In addition, the current political, legal and economic framework conditions will be analyzed. In this way, the project aims to identify concrete potential for improving mobility aspects of the rescue chain through AI. The results of the feasibility study will form the basis for recommendations for action to ensure the effective and innovative transfer of data into concrete instructions for action and to promote the acceptance and approval of automated systems in practice. This will not only significantly increase and improve the performance and reliability of existing processes and existing data infrastructures in the emergency services, but should also open up new functionalities and applications and increase the quality of care. The findings will also help identify promising application scenarios and support industry, policy makers and the healthcare sector in making project decisions for the use of AI in emergency medical services in the future.

Effective cooperation – unity in diversity

Four partners are working together in the AI Rescue project, which is funded by the BMVI: In addition to the work of scientists at the Brandenburg University of Technology Cottbus-Senftenberg (BTU), the Björn Steiger Foundation, as consortium leader, is contributing user expertise along the rescue chain in the service of emergency response. The Brandenburg Institute for Society and Security (BIGS) is responsible for the involvement of all relevant stakeholders and will host a total of two expert workshops at the beginning and end of the project period. The Hasso Plattner Institute (HPI) contributes with its expertise in the areas of Digital Health - Connected Healthcare and Design Thinking - to the overall project in order to produce promising application scenarios in the later course with the help of a study support group (Subject Matter Experts). The chair "Digital Health - Connected Healthcare" headed by Prof. Dr. Bert Arnrich at the joint digital engineering faculty of the Hasso Plattner Institute and the University of Potsdam deals with the collection and analysis of health-related data from daily life and its linkage with clinical data. The AI Rescue project will explore how mobile sensor technology can be used in emergency situations to monitor critical health conditions and collect important data for further treatment in the hospital.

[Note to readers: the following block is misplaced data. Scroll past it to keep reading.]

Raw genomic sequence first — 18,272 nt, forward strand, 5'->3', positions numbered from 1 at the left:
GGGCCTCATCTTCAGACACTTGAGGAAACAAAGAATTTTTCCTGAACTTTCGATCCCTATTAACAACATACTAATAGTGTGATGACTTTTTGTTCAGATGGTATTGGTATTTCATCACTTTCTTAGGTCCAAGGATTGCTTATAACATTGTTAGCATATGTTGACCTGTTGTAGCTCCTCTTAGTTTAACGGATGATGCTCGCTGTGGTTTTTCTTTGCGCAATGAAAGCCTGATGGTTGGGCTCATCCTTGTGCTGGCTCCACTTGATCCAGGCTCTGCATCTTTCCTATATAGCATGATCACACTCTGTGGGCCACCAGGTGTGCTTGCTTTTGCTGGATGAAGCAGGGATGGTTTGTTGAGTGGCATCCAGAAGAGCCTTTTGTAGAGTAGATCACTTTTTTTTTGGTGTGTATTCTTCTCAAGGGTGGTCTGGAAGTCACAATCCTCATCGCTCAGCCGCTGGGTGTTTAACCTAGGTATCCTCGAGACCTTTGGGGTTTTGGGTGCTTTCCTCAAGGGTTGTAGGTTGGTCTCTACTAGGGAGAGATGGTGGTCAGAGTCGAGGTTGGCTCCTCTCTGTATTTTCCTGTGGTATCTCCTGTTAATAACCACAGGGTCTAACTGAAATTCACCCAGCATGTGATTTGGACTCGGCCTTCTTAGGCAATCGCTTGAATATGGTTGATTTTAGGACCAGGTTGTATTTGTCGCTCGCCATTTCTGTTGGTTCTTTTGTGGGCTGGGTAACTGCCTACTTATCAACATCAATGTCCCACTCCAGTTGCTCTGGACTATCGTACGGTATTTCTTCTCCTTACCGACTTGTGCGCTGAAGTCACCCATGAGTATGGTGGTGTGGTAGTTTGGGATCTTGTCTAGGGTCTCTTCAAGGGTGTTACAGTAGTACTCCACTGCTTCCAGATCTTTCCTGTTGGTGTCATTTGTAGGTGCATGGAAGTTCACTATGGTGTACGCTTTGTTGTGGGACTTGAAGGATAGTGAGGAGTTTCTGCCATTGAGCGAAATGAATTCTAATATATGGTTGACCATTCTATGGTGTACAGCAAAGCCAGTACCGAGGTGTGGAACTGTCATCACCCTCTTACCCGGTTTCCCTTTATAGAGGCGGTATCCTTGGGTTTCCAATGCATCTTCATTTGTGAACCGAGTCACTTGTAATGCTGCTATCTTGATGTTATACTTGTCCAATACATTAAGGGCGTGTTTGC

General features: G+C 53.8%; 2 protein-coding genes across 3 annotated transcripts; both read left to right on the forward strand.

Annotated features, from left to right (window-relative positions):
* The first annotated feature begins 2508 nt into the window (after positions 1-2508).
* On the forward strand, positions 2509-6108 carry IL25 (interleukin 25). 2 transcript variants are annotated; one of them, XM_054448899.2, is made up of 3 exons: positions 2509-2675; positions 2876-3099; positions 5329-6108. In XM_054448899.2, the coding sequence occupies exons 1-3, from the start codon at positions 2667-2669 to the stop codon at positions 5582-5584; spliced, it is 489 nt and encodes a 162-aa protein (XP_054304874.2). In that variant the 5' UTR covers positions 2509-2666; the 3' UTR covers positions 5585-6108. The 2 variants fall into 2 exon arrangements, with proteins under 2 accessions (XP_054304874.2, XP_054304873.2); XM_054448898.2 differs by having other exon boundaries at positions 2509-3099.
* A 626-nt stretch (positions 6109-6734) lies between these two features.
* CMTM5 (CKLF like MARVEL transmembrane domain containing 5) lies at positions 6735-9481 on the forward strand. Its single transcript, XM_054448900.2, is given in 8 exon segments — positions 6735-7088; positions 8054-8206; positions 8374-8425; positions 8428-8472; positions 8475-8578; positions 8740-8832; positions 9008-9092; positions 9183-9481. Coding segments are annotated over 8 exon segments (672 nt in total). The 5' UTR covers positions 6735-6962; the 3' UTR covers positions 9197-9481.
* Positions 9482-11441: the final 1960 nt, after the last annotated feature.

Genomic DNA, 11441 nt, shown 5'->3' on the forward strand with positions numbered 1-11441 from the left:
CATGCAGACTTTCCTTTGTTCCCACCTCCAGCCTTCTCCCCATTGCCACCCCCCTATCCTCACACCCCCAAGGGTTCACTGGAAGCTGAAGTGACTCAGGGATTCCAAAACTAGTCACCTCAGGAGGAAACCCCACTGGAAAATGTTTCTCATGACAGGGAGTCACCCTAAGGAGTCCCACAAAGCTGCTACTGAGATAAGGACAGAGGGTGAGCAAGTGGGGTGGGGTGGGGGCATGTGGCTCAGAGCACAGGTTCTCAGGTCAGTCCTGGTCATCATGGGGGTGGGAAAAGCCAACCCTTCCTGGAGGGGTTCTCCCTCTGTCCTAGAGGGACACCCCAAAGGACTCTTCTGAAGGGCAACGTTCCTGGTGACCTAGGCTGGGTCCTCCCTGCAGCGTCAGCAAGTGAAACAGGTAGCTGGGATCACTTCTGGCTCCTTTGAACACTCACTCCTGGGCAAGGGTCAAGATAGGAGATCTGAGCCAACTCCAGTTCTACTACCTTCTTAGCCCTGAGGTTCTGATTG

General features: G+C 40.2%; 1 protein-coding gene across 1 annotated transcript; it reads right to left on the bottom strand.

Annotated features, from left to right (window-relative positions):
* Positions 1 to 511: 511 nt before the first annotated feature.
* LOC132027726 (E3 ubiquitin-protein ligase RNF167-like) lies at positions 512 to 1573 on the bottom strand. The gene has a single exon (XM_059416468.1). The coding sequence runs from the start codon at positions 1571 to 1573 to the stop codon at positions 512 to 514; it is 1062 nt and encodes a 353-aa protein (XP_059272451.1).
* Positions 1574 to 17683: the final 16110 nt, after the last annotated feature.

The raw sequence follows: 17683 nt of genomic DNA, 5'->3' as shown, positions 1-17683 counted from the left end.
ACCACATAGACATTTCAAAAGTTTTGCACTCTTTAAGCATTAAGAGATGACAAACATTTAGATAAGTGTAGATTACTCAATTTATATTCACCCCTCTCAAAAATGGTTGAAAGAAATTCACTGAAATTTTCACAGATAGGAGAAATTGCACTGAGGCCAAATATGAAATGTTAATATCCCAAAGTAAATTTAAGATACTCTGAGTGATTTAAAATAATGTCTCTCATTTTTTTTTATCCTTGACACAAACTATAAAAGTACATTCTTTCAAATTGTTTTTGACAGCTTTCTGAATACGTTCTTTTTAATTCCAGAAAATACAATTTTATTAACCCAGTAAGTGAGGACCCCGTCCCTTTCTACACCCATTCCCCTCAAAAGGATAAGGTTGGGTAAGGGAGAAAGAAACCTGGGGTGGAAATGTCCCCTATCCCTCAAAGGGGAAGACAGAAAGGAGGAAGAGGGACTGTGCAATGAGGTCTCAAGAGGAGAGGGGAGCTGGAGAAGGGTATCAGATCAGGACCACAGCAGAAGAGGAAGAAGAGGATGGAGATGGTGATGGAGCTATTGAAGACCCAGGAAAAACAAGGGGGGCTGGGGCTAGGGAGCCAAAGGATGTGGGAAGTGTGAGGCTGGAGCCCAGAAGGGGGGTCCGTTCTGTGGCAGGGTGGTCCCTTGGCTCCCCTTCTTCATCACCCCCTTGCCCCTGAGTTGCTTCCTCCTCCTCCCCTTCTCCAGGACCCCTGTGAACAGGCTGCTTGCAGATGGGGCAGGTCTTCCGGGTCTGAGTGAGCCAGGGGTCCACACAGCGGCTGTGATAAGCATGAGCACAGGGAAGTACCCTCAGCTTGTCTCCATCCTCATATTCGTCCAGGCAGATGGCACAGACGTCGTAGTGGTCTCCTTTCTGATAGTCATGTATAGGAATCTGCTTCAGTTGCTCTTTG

With this approach, the project makes a significant contribution to the federal government's AI strategy, to the Federal Ministry of Transport and Digital Infrastructure's (BMVI) Digitalization Action Plan, and to the modernization of emergency services in general through an integrated data-information flow. A further, overarching goal of the research work is to use artificial intelligence as a key cross-sector technology to significantly improve the transfer of AI solutions in the economy and to contribute to a restructuring of the Lausitz lignite region. This applies to ensuring emergency and health care and thus increasing the quality of life, but also to the strategic development of structurally weak regions facing profound transformation, such as the industrial sites in Lusatia. In this way, the innovation project is intended to make an equal contribution to the development and expansion of new economic fields of the future and to overcoming social challenges in the health sector.

The BMVI is funding the AI Rescue project as part of its Digitalization Action Plan, which supports data-based, digital applications for Mobility 4.0. The feasibility study is scheduled for completion in October 2021 and will include an implementation concept for innovative concepts.